Desperate measures for precarious survival
The zero-growth hypothesis, or even better negative growth, both economically and in terms of population, should have been a global goal a few decades ago when the runaway train of our own annihilation could still have been derailed. In regard to population, the one-child policy introduced in 1979 by Chinese leader Deng Xiaoping was the right idea and should have been emulated worldwide. Unfortunately, it was not pursued even in China, where the unpopular policy was phased out in 2015. In 2017, despite the unquestionable evidence of the catastrophic outcome for all, we are still largely completely oblivious and behaving like it is business-as-usual, by extracting resources, producing, consuming, and breeding ourselves to extinction.
This simply amounts to collective suicide as well as criminal neglect from people who still have the urge to procreate in a world on the verge of collapse. Why inflict the pain and sorrow of a bleak future on the unborn? According to UNICEF, each day more than 350,000 babies are born worldwide. Those born in 2017 will join the ranks of 7.5 billion populating this planet. Forty years from now, the landscapes and nightmarish conditions of existence could be similar to those depicted in post-Apocalyptic movies like Mad Max 2: The Road Warrior, or Waterworld. But are there any possible contingency plans of survival for at least some of us when Earth becomes unlivable?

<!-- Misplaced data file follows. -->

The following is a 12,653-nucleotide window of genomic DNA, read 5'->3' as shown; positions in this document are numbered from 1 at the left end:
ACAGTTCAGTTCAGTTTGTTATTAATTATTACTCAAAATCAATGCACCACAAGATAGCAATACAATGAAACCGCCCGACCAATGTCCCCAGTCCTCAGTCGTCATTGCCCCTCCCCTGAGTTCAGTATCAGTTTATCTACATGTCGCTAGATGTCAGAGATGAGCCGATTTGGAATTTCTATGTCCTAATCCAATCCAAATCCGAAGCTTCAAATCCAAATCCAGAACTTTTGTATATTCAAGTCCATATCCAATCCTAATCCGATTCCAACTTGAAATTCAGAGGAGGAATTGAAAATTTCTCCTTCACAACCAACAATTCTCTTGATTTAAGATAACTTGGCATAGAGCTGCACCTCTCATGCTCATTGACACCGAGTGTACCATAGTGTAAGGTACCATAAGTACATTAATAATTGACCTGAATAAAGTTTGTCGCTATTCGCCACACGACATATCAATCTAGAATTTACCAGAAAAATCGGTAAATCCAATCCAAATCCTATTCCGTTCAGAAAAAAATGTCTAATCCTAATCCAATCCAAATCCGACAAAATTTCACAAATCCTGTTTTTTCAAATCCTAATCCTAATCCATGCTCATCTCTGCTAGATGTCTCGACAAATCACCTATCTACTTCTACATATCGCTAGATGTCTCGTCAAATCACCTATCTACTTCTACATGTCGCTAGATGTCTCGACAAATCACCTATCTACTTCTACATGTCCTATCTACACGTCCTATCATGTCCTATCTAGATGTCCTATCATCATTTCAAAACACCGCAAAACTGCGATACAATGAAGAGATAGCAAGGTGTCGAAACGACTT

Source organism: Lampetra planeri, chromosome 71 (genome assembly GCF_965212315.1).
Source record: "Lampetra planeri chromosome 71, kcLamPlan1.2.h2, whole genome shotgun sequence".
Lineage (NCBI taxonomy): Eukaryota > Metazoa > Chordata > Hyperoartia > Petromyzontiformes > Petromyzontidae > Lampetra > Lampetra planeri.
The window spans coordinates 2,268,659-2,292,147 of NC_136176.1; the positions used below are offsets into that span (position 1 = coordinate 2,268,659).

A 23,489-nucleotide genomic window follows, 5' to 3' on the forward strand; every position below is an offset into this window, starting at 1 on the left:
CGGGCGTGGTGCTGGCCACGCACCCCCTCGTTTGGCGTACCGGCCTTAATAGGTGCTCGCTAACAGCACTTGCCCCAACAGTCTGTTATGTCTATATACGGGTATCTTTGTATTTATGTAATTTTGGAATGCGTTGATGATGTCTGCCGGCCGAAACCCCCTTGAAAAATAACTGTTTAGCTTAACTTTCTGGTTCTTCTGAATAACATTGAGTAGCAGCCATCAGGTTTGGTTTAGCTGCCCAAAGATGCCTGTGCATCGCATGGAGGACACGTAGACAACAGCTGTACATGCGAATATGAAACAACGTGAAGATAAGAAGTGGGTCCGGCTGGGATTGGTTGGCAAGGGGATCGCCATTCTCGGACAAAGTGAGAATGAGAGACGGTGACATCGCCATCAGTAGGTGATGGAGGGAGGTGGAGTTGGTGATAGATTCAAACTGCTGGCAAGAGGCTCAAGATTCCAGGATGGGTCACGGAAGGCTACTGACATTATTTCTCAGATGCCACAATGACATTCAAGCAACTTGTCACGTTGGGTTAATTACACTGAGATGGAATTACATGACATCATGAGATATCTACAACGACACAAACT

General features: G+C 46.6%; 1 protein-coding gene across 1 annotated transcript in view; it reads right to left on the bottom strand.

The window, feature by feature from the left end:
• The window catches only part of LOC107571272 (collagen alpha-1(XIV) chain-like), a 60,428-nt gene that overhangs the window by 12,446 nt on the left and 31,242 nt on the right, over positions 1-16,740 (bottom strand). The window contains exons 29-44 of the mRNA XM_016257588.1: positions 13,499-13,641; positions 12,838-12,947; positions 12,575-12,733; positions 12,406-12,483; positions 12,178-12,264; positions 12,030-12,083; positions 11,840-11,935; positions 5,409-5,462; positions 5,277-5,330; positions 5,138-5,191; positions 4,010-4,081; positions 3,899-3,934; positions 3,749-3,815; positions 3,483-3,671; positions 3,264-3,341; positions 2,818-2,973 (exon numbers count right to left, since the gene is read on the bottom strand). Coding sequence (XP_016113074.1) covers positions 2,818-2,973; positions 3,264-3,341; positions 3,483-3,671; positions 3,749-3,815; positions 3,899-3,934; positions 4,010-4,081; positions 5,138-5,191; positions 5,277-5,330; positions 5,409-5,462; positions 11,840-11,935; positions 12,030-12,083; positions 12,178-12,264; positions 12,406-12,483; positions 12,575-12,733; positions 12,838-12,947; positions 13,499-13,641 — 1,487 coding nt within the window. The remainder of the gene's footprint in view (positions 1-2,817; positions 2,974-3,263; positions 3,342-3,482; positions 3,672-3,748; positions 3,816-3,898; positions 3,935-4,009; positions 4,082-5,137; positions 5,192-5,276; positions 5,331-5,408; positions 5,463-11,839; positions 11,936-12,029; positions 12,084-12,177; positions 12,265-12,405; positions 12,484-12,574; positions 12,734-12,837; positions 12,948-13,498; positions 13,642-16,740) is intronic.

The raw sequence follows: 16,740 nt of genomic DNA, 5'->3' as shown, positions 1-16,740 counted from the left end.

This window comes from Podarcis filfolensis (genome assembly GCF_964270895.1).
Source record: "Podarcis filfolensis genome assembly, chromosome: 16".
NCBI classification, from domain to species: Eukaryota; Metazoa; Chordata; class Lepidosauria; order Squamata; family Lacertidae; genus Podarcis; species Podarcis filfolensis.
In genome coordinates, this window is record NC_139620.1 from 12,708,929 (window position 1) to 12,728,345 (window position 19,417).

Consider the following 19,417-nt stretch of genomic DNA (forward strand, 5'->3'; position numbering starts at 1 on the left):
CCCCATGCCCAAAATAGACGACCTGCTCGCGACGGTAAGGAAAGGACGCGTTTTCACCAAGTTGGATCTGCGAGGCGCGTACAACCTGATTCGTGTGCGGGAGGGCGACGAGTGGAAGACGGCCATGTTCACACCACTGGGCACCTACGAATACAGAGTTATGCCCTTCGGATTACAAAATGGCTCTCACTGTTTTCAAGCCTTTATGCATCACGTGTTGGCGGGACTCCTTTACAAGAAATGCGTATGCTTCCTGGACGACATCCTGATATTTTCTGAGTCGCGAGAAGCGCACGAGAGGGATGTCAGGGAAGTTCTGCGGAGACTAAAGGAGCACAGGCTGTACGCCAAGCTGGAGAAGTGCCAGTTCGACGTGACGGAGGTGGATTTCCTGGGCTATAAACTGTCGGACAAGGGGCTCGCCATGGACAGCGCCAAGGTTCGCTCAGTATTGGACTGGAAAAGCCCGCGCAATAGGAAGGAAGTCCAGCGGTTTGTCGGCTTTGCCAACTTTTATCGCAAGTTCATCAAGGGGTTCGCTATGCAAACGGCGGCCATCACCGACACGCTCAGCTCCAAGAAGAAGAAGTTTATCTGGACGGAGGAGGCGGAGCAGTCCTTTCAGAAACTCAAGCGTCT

Some extremely wealthy people, such as the CEO of Tesla Motors, have mentioned space colonization as an option. This seems completely unrealistic, unless they consider putting a giant space station into orbit around the earth and strictly restrict its use to VIP. Food supplies could be provided by growing food in greenhouses and breeding livestock and fish. After a few decades, the station would start to fall apart, and the confinement would give the mega-rich the notion that they are living in a golden cage in orbit. More realistically, vast subterranean dwellings might be considered. The technology to dig very large and deep shelters is here. After all, French and English engineers were able to dig the Channel Tunnel. One can imagine a network of underground cities powered by solar panels on the surface as well as a systematic collection of rain water. Large greenhouses and plenty of livestock could accommodate the population’s needs. The cities could be connected by tunnels to share resources, information and some form of governance. Beside subterranean solutions, other options, made possible in principle by our technology, such as floating and subaquatic cities could be considered. By 2150, billions of humans will more than likely have died from our own follies and the criminal ineptitude of our so-called leaders, both in government instances and private corporations worldwide. If we quickly work collectively on some contingency plans, life for the survivors will be challenging, but perhaps a very small percentage of our number could courageously pursue the human adventure.